Their friendship was a reflection and an imitation of what we consider to be true friendship, it was only an imperfect copy of the real thing. In a manufactured world were friends for Truman are cast actors who are paid to get close to him he would, most people would agree only have an imitation of the idea of friendship, which exists independently and separately of the 'dome'. According to Plato this is like our lives and the ideas of beauty and justice etc. which exist completely prior of and removed from our lives as objective truths. However we never see through to the 'other side' because our perceptions are limited to this 'realm', in the words of Christof 'we accept the reality of the world with which we're presented'. In conclusion The Truman Show is a film which raises many interesting and contentious ethical issues, not least because they could be so easily applied to the many reality television shows which are present in our own culture at the moment. Admittedly the idea of Plato's Forms, even when given a bit more credence albeit circumstantial by the idea of latent learning is to say the least debatable. And to be perfectly honest wholly irrelevant to people's lives. However it is in the films ability to create a parallel with the television of our times and thus force us to look introspectively which gives it the force it has. Tom Gower 1418 ...read more.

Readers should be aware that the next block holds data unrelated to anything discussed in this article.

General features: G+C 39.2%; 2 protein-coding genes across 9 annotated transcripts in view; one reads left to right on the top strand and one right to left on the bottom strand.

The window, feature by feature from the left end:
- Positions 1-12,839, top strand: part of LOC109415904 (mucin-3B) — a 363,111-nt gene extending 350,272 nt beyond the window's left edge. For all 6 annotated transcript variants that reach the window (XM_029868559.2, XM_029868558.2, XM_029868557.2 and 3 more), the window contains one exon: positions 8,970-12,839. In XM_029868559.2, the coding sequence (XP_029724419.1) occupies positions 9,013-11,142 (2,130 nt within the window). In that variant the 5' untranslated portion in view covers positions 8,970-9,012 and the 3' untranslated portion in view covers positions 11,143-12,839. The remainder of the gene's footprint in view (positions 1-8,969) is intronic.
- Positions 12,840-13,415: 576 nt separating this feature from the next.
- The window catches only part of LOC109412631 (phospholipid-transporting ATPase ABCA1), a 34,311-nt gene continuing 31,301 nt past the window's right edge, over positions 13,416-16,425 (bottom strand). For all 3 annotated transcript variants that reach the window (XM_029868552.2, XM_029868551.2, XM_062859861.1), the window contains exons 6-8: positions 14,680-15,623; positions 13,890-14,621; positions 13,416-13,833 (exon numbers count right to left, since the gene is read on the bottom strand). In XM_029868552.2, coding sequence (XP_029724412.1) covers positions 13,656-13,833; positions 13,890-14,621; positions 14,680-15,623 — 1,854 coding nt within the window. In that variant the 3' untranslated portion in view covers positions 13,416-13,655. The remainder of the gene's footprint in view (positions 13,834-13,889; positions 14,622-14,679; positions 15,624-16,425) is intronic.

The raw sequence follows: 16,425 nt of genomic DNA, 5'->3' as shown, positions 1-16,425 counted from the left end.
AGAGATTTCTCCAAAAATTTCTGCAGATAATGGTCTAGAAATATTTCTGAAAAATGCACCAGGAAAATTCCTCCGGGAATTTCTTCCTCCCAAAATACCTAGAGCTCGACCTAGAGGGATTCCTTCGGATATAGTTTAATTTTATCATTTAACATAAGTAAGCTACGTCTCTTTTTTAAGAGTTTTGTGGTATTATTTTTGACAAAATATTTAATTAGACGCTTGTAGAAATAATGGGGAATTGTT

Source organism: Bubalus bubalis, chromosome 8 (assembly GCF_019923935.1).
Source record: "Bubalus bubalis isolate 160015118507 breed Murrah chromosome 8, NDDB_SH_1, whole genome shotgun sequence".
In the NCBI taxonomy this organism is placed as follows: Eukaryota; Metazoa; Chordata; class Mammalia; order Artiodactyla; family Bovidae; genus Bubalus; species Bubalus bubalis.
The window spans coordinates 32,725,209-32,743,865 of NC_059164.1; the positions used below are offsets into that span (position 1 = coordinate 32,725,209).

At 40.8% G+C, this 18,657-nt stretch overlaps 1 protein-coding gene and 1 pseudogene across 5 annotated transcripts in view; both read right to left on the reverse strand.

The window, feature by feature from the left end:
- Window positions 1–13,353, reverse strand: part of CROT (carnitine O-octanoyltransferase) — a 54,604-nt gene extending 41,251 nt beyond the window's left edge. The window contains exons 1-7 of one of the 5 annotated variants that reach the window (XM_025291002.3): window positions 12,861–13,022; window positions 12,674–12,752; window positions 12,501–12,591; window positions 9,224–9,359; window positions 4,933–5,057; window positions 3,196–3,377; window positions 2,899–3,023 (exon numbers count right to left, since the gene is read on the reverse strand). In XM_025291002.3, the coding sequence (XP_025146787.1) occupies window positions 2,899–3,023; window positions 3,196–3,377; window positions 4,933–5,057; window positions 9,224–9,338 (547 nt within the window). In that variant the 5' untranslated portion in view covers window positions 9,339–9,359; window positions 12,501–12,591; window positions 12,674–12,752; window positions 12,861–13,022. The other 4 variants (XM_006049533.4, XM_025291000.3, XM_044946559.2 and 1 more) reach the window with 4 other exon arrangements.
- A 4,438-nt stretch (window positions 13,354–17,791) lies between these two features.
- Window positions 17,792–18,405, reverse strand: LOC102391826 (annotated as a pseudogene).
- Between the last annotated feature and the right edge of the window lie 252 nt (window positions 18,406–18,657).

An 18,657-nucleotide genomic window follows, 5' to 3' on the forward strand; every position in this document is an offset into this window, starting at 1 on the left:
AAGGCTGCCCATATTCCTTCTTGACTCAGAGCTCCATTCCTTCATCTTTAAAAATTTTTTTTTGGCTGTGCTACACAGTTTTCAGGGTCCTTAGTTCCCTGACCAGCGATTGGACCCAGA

The above preview is unformatted text

This student written piece of work is one of many that can be found in our International Baccalaureate Theory of Knowledge section.

Found what you're looking for?

  • Start learning 29% faster today
  • 150,000+ documents available
  • Just £6.99 a month

Not the one? Search for your essay title...
  • Join over 1.2 million students every month
  • Accelerate your learning by 29%
  • Unlimited access from just £6.99 per month

See related essaysSee related essays

Related International Baccalaureate Theory of Knowledge essays

  1. TOK Course reflection

    This process of learning knowledge issues during a period of physical and mental growth such as the high school years has helped me better shape my views, my opinions, my ideas and my thinking.

  2. Seeing James the Red Engine cry, prompted me to ask whether a machine could ...

    electricity in our brains, making our mental life really a phenomenon of physical brain states which are as determined as the motion of snooker balls on a snooker table - or trains on a train track! In this way we are mindless, non-thinking machines.

  1. Historical orthodoxy's subjectivity and change

    The theories therefore change to suit the new evidence, and this erodes past claims and theories in an effort to fit the evidence with a new explanation or theory and adapts them to include not only the orthodox and biased sentiments but also the heretic and abstract points of view.

  2. Comparison - Plato, Buddha, Zoroaster etc.

    What resembles his philosophy is what we encountered in the republic with combining Plato's ideal society with Glaucon's definition on justice defining it as the search as a mean to an end, and that it is only practiced for the benefits it brings.

  • Over 160,000 pieces
    of student written work
  • Annotated by
    experienced teachers
  • Ideas and feedback to
    improve your own work